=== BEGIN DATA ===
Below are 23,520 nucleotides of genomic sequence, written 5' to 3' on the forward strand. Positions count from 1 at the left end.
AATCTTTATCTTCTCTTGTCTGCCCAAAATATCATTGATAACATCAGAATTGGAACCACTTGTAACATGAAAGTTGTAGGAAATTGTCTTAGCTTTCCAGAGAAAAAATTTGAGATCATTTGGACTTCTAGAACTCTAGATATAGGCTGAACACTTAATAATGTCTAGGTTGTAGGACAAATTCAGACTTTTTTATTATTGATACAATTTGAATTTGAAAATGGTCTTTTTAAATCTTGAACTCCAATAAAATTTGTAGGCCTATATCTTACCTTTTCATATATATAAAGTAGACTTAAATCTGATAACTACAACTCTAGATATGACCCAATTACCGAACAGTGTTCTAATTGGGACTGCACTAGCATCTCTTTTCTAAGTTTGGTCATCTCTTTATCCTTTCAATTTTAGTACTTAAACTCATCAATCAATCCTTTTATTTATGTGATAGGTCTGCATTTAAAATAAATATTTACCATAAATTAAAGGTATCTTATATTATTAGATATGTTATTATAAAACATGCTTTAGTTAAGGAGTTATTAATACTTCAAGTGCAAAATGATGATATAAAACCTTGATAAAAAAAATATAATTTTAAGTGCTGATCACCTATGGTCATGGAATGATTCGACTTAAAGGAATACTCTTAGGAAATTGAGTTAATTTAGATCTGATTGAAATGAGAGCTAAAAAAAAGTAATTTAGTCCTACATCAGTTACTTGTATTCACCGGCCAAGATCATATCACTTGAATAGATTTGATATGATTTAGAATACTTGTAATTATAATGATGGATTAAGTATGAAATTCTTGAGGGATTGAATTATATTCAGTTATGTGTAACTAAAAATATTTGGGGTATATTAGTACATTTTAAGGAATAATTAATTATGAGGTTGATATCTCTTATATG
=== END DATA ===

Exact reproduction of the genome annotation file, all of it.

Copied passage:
Below are 23,520 nucleotides of genomic sequence, written 5' to 3' on the forward strand. Positions count from 1 at the left end.
AATCTTTATCTTCTCTTGTCTGCCCAAAATATCATTGATAACATCAGAATTGGAACCACTTGTAACATGAAAGTTGTAGGAAATTGTCTTAGCTTTCCAGAGAAAAAATTTGAGATCATTTGGACTTCTAGAACTCTAGATATAGGCTGAACACTTAATAATGTCTAGGTTGTAGGACAAATTCAGACTTTTTTATTATTGATACAATTTGAATTTGAAAATGGTCTTTTTAAATCTTGAACTCCAATAAAATTTGTAGGCCTATATCTTACCTTTTCATATATATAAAGTAGACTTAAATCTGATAACTACAACTCTAGATATGACCCAATTACCGAACAGTGTTCTAATTGGGACTGCACTAGCATCTCTTTTCTAAGTTTGGTCATCTCTTTATCCTTTCAATTTTAGTACTTAAACTCATCAATCAATCCTTTTATTTATGTGATAGGTCTGCATTTAAAATAAATATTTACCATAAATTAAAGGTATCTTATATTATTAGATATGTTATTATAAAACATGCTTTAGTTAAGGAGTTATTAATACTTCAAGTGCAAAATGATGATATAAAACCTTGATAAAAAAAATATAATTTTAAGTGCTGATCACCTATGGTCATGGAATGATTCGACTTAAAGGAATACTCTTAGGAAATTGAGTTAATTTAGATCTGATTGAAATGAGAGCTAAAAAAAAGTAATTTAGTCCTACATCAGTTACTTGTATTCACCGGCCAAGATCATATCACTTGAATAGATTTGATATGATTTAGAATACTTGTAATTATAATGATGGATTAAGTATGAAATTCTTGAGGGATTGAATTATATTCAGTTATGTGTAACTAAAAATATTTGGGGTATATTAGTACATTTTAAGGAATAATTAATTATGAGGTTGATATCTCTTATATG